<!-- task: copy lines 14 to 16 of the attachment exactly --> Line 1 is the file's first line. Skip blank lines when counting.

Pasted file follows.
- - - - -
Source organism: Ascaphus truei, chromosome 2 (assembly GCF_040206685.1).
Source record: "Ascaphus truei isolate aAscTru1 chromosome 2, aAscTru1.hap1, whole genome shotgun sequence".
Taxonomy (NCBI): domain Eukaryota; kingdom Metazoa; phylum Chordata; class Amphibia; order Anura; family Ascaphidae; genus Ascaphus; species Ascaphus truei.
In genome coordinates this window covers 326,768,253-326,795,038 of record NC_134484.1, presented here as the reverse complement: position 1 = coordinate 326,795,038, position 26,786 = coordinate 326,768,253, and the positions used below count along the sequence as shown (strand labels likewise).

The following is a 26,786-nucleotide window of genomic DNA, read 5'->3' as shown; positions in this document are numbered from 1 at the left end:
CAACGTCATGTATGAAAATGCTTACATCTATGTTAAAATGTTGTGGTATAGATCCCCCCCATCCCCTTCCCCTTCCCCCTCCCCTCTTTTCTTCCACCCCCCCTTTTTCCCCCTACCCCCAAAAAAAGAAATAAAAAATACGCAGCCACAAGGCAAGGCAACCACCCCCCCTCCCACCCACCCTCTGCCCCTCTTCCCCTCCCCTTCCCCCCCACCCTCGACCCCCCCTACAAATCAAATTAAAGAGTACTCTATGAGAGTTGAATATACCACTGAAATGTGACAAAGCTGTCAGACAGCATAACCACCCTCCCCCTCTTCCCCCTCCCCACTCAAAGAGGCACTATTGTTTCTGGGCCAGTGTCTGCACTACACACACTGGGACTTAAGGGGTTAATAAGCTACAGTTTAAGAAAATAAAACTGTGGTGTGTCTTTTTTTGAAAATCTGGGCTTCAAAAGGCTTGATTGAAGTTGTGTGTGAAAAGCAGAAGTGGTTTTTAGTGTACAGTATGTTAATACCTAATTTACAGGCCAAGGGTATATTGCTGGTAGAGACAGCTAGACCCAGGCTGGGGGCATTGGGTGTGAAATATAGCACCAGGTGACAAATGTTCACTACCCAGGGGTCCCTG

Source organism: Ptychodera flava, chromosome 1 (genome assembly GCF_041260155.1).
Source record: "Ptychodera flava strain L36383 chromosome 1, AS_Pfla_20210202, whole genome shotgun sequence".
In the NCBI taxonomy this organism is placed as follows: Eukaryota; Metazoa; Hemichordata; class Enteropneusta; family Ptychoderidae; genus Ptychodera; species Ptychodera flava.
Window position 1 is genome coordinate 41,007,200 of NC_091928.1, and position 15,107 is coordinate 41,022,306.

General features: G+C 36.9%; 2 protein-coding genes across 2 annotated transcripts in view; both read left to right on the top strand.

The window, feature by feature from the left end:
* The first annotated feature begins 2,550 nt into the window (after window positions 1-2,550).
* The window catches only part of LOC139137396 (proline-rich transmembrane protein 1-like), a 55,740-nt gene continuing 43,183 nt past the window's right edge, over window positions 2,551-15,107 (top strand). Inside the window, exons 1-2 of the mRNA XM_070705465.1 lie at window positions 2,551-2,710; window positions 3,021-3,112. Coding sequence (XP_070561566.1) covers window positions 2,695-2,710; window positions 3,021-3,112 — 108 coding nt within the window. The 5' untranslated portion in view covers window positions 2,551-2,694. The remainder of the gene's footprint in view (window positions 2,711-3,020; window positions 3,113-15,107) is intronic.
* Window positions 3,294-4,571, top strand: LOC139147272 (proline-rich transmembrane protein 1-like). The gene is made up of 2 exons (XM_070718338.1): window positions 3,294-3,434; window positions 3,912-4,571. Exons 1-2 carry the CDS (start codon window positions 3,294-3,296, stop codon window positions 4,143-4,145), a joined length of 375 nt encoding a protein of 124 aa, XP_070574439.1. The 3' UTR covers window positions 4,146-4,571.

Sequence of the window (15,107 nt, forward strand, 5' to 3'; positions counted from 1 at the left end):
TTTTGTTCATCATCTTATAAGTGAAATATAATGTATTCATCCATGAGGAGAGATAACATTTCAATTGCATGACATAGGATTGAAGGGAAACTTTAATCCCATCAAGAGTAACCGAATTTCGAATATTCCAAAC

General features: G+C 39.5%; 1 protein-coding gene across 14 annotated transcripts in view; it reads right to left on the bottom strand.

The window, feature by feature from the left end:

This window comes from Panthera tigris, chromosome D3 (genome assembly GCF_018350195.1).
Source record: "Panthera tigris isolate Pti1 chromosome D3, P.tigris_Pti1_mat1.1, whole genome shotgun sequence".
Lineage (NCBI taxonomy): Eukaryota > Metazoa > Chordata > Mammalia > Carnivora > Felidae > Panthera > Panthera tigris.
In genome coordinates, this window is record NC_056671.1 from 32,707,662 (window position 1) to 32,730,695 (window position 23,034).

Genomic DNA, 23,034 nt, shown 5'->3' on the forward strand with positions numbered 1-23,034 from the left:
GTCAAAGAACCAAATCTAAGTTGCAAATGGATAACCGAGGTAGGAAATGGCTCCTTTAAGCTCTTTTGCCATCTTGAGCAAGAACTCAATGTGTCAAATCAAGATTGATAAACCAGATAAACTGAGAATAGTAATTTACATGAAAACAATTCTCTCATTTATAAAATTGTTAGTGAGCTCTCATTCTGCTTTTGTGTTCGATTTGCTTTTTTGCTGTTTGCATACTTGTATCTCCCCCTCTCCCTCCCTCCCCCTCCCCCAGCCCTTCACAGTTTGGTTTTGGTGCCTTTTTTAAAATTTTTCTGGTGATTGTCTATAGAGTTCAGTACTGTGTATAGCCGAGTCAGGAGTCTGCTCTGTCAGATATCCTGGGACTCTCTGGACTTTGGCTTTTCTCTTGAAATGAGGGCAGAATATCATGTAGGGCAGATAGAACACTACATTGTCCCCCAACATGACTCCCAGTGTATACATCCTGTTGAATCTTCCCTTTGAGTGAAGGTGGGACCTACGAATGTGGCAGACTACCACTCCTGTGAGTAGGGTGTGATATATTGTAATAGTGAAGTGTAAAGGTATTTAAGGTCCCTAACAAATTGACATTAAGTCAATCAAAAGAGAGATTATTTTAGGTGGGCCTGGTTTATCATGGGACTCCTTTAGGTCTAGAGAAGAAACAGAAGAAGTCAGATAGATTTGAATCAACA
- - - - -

* The window catches only part of LOC139137396 (proline-rich transmembrane protein 1-like), a 55,740-nt gene continuing 43,183 nt past the window's right edge, over window positions 2,551-15,107 (top strand). Inside the window, exons 1-2 of the mRNA XM_070705465.1 lie at window positions 2,551-2,710; window positions 3,021-3,112. Coding sequence (XP_070561566.1) covers window positions 2,695-2,710; window positions 3,021-3,112 — 108 coding nt within the window. The 5' untranslated portion in view covers window positions 2,551-2,694. The remainder of the gene's footprint in view (window positions 2,711-3,020; window positions 3,113-15,107) is intronic.
* Window positions 3,294-4,571, top strand: LOC139147272 (proline-rich transmembrane protein 1-like). The gene is made up of 2 exons (XM_070718338.1): window positions 3,294-3,434; window positions 3,912-4,571. Exons 1-2 carry the CDS (start codon window positions 3,294-3,296, stop codon window positions 4,143-4,145), a joined length of 375 nt encoding a protein of 124 aa, XP_070574439.1. The 3' UTR covers window positions 4,146-4,571.

Sequence of the window (15,107 nt, forward strand, 5' to 3'; positions counted from 1 at the left end):